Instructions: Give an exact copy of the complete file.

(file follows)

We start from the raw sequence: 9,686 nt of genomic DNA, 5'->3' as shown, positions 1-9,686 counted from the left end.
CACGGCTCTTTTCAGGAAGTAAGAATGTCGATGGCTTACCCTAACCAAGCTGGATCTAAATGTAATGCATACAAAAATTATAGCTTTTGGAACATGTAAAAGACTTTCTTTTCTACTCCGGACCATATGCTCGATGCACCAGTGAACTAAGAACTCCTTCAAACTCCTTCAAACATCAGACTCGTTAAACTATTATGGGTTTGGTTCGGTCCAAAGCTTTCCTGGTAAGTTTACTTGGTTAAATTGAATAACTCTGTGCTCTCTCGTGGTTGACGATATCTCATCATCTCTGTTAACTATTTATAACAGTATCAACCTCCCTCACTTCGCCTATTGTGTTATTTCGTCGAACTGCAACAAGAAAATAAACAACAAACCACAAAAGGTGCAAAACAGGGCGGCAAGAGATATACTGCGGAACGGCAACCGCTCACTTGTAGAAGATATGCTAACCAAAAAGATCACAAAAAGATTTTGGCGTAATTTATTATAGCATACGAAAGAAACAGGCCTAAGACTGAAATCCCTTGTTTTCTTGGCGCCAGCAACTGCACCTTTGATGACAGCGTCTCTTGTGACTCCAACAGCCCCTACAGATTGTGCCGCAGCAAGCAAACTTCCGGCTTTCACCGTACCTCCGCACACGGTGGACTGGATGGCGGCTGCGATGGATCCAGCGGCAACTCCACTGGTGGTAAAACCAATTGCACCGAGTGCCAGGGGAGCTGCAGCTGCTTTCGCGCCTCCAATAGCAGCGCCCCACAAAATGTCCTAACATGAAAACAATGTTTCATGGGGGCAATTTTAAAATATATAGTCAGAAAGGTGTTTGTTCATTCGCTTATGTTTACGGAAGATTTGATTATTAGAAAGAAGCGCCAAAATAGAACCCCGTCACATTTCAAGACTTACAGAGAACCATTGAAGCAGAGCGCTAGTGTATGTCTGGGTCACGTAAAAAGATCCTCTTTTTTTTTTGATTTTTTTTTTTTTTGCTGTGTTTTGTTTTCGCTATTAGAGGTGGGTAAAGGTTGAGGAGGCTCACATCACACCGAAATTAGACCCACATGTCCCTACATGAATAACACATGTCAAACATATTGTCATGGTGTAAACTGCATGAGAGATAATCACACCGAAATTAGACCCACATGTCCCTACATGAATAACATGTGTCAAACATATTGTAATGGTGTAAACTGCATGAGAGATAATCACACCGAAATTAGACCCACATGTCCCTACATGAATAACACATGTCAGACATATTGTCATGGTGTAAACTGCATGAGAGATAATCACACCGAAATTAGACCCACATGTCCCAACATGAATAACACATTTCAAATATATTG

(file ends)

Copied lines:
We start from the raw sequence: 9,686 nt of genomic DNA, 5'->3' as shown, positions 1-9,686 counted from the left end.
CACGGCTCTTTTCAGGAAGTAAGAATGTCGATGGCTTACCCTAACCAAGCTGGATCTAAATGTAATGCATACAAAAATTATAGCTTTTGGAACATGTAAAAGACTTTCTTTTCTACTCCGGACCATATGCTCGATGCACCAGTGAACTAAGAACTCCTTCAAACTCCTTCAAACATCAGACTCGTTAAACTATTATGGGTTTGGTTCGGTCCAAAGCTTTCCTGGTAAGTTTACTTGGTTAAATTGAATAACTCTGTGCTCTCTCGTGGTTGACGATATCTCATCATCTCTGTTAACTATTTATAACAGTATCAACCTCCCTCACTTCGCCTATTGTGTTATTTCGTCGAACTGCAACAAGAAAATAAACAACAAACCACAAAAGGTGCAAAACAGGGCGGCAAGAGATATACTGCGGAACGGCAACCGCTCACTTGTAGAAGATATGCTAACCAAAAAGATCACAAAAAGATTTTGGCGTAATTTATTATAGCATACGAAAGAAACAGGCCTAAGACTGAAATCCCTTGTTTTCTTGGCGCCAGCAACTGCACCTTTGATGACAGCGTCTCTTGTGACTCCAACAGCCCCTACAGATTGTGCCGCAGCAAGCAAACTTCCGGCTTTCACCGTACCTCCGCACACGGTGGACTGGATGGCGGCTGCGATGGATCCAGCGGCAACTCCACTGGTGGTAAAACCAATTGCACCGAGTGCCAGGGGAGCTGCAGCTGCTTTCGCGCCTCCAATAGCAGCGCCCCACAAAATGTCCTAACATGAAAACAATGTTTCATGGGGGCAATTTTAAAATATATAGTCAGAAAGGTGTTTGTTCATTCGCTTATGTTTACGGAAGATTTGATTATTAGAAAGAAGCGCCAAAATAGAACCCCGTCACATTTCAAGACTTACAGAGAACCATTGAAGCAGAGCGCTAGTGTATGTCTGGGTCACGTAAAAAGATCCTCTTTTTTTTTTGATTTTTTTTTTTTTTGCTGTGTTTTGTTTTCGCTATTAGAGGTGGGTAAAGGTTGAGGAGGCTCACATCACACCGAAATTAGACCCACATGTCCCTACATGAATAACACATGTCAAACATATTGTCATGGTGTAAACTGCATGAGAGATAATCACACCGAAATTAGACCCACATGTCCCTACATGAATAACATGTGTCAAACATATTGTAATGGTGTAAACTGCATGAGAGATAATCACACCGAAATTAGACCCACATGTCCCTACATGAATAACACATGTCAGACATATTGTCATGGTGTAAACTGCATGAGAGATAATCACACCGAAATTAGACCCACATGTCCCAACATGAATAACACATTTCAAATATATTG